Judge Posner was right. Untrained judges and juries should not decide technical patent matters, and software patents need to either disappear or be highly time limited.
Rating: 9 Votes
10 months ago
Samsung probably budgeted for Apple lawsuits in their Cost-Benefit analysis. They found a working formula and will continue to exploit it for short-term gains. Shamelessly.
Rating: 9 Votes
10 months ago
Needs to be WAY more than that considering Samsung got where they are basically by ripping off everything from Apple.

Make it BILLION and then we'll talk.
Rating: 8 Votes
10 months ago

I don't understand Schiller's comment that Samsung's infringement caused people to "question our design skills". How so? How would copycat phones make people think less of Apple's design? If anything, wouldn't copying be a form of flattery?

Does he mean that people thought Apple was copying Samsung instead of vice versa? That doesn't make sense. Or that they started questioning the screen size of the iPhone? That's true, but it has nothing to do with Samsung's infringement. I really can't make sense of his remark.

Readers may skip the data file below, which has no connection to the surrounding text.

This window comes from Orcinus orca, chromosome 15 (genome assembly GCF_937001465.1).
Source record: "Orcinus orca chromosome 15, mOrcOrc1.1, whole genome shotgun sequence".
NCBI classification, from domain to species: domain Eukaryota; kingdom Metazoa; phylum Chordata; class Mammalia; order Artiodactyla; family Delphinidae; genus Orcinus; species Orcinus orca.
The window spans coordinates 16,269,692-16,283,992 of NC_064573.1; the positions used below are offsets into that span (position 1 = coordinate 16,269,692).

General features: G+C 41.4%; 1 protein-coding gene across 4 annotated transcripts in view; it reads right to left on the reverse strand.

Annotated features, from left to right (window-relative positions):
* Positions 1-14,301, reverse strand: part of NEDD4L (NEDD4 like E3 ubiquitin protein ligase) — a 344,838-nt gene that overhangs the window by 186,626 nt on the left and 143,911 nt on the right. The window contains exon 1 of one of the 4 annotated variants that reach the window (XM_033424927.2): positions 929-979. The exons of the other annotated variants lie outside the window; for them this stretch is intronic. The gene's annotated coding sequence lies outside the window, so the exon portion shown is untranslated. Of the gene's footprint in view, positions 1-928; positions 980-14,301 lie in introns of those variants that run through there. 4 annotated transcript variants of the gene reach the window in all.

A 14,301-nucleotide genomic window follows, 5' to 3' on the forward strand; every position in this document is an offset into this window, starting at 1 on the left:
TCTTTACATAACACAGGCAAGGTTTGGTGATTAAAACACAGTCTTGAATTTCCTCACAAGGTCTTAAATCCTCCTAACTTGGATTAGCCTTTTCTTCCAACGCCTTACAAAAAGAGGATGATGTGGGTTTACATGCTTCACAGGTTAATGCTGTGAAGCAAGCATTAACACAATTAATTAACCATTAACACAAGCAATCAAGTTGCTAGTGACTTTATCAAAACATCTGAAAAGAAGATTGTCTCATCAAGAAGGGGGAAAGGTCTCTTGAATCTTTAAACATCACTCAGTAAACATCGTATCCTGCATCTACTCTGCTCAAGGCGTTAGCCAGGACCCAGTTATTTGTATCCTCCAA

Aside from being confusing, Schiller's comment makes Apple look weak. I know he is trying to establish that Samsung harmed their business in order to run up the damages, but saying that Samsung made people lose faith in Apple's design skills sounds as though Apple themselves lacks confidence. As an Apple fan, the whole comment rubs me the wrong way.


He was probably upset that the consumer dare think:

1. Hey..., somebody can make a decent touch phone that works with App's cheaper [cheaper and multiple options] than Apple say they can.
2. Hey..., it uses an OS which is not controlled and restricted at times like something out of 1984.
3. Hey ..., it also has other features that Apple does not believe in and so want me to also dismiss, even if I think they are good ideas.
4. Hey..., I get a choice of handset sizes which do the same things, Apple don't do that (yet...)
5. And so on....

Apple appear to fear too much choice and competition.

They have been in control since the iPod and iTunes launched and seem to have forgot what competition looked like.

They are starting to sound like IBM and Microsoft when the pressure was on.

Samsung Troll Disclaimer: I have owned iPhones since 2007 and never owned a Samsung phone. However, I am not so far up Apples backside to know Samsung make good phones for whom who's requirements it meets.
Rating: 8 Votes
10 months ago

Samsung will probably just copy the Nickel (5¢) and try to pay Apple with a truckload of those. :rolleyes:


If Samsung copied the nickel, it come in three different size (the size of a quarter, the size of a half-dollar, and the size of a silver dollar), cost 4¢ retail, be constantly on sale somewhere for 3¢, made of plastic, require a compainion coin in order to spend fully, and banks would refuse to exchange it for newer samsung nickels a week later.
Rating: 7 Votes